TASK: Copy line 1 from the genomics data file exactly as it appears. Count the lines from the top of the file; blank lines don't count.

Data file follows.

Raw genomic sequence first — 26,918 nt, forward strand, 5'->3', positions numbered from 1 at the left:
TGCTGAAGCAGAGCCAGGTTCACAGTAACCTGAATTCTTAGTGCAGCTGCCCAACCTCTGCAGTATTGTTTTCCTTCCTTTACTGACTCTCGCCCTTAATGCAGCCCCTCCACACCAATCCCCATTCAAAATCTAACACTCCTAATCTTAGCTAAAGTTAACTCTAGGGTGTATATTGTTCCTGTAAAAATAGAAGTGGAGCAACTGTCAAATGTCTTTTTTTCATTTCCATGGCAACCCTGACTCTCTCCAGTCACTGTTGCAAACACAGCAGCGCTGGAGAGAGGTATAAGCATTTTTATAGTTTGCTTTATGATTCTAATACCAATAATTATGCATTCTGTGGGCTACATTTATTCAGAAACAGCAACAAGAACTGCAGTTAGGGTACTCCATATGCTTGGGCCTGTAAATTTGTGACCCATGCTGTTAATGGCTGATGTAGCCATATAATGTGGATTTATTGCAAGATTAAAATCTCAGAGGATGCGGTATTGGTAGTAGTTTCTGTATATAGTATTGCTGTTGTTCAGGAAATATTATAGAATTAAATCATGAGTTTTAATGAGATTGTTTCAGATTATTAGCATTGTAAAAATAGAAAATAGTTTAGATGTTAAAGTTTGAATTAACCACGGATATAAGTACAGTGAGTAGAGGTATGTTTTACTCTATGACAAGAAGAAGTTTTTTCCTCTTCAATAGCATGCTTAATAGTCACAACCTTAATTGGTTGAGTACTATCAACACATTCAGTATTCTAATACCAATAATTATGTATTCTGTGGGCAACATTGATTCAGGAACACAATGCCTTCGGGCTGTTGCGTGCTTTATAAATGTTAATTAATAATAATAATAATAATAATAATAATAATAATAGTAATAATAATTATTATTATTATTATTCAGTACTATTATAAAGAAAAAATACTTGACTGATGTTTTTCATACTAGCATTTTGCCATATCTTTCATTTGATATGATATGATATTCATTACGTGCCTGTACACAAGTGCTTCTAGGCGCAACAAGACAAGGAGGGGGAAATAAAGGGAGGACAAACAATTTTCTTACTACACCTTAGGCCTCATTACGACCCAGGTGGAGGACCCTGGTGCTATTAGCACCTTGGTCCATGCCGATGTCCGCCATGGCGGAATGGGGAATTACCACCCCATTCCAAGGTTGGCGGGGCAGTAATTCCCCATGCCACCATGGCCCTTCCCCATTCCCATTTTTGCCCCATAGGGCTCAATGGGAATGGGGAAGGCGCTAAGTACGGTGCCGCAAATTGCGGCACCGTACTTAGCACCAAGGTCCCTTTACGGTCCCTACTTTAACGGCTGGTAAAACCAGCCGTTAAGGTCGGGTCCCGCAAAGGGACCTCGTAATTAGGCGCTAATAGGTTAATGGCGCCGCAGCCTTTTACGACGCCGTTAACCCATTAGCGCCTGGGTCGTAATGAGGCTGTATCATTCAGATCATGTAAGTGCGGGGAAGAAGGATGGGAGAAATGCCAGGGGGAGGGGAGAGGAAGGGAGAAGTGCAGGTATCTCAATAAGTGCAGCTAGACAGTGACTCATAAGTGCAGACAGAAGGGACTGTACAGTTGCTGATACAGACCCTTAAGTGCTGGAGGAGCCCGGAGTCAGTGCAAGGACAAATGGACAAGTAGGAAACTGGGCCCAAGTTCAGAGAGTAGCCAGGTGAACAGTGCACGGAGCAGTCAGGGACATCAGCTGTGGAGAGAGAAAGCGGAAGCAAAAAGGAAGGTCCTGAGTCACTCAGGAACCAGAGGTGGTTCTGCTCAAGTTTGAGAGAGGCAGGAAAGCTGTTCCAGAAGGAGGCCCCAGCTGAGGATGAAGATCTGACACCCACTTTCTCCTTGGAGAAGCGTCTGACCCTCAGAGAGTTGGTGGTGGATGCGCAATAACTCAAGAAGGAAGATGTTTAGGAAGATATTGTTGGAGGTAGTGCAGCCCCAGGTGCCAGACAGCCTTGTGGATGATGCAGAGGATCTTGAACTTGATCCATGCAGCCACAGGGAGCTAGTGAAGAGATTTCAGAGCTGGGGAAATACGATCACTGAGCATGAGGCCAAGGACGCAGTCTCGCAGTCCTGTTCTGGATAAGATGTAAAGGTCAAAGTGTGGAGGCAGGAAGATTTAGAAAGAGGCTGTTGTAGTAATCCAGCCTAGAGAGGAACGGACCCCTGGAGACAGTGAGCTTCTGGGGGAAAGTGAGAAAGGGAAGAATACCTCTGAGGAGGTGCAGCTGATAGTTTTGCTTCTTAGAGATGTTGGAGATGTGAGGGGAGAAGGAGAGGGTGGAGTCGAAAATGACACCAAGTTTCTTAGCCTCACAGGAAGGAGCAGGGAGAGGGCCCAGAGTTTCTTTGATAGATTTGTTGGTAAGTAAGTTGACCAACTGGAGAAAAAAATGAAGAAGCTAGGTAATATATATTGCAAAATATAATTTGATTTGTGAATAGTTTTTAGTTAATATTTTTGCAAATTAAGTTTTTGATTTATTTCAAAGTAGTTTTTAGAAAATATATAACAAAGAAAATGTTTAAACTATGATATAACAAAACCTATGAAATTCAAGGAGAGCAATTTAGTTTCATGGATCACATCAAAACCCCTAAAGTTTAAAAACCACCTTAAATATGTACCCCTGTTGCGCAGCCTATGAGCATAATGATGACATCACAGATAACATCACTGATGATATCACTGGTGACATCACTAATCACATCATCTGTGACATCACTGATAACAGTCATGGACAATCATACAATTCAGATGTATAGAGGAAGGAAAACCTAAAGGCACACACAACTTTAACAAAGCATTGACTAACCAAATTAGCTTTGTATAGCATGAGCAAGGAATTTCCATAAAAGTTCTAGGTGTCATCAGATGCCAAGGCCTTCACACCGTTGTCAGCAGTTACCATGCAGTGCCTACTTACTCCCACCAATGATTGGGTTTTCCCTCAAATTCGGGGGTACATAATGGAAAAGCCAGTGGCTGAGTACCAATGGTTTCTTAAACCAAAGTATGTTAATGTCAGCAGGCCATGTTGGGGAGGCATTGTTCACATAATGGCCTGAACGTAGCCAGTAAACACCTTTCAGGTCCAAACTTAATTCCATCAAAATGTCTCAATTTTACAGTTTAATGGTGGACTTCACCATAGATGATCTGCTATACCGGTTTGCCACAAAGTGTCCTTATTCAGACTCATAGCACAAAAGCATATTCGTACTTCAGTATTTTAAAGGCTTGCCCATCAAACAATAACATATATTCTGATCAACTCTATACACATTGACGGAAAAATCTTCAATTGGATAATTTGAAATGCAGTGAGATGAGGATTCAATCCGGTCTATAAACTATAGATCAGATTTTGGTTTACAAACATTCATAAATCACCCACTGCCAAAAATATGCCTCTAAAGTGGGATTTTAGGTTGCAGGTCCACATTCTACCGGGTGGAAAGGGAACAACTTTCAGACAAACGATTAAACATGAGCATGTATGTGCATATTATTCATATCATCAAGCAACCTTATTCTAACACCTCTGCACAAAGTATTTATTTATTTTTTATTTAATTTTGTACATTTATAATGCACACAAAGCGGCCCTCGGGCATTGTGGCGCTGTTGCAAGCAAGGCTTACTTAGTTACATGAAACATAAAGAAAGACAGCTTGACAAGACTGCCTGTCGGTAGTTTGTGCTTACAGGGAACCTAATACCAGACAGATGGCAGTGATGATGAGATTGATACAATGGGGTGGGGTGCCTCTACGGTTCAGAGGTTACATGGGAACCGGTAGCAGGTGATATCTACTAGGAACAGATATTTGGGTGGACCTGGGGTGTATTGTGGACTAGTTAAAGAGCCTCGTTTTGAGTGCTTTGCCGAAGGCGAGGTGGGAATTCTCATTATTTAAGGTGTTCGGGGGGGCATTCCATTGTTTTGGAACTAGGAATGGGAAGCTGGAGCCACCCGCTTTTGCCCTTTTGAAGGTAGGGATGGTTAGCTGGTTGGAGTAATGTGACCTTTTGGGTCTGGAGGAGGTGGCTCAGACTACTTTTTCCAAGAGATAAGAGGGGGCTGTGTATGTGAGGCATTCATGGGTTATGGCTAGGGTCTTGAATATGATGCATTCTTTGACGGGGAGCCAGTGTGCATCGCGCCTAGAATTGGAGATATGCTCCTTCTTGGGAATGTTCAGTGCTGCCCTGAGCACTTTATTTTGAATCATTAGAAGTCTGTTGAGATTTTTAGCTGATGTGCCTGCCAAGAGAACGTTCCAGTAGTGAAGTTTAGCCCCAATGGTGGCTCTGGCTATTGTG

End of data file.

Raw genomic sequence first — 26,918 nt, forward strand, 5'->3', positions numbered from 1 at the left: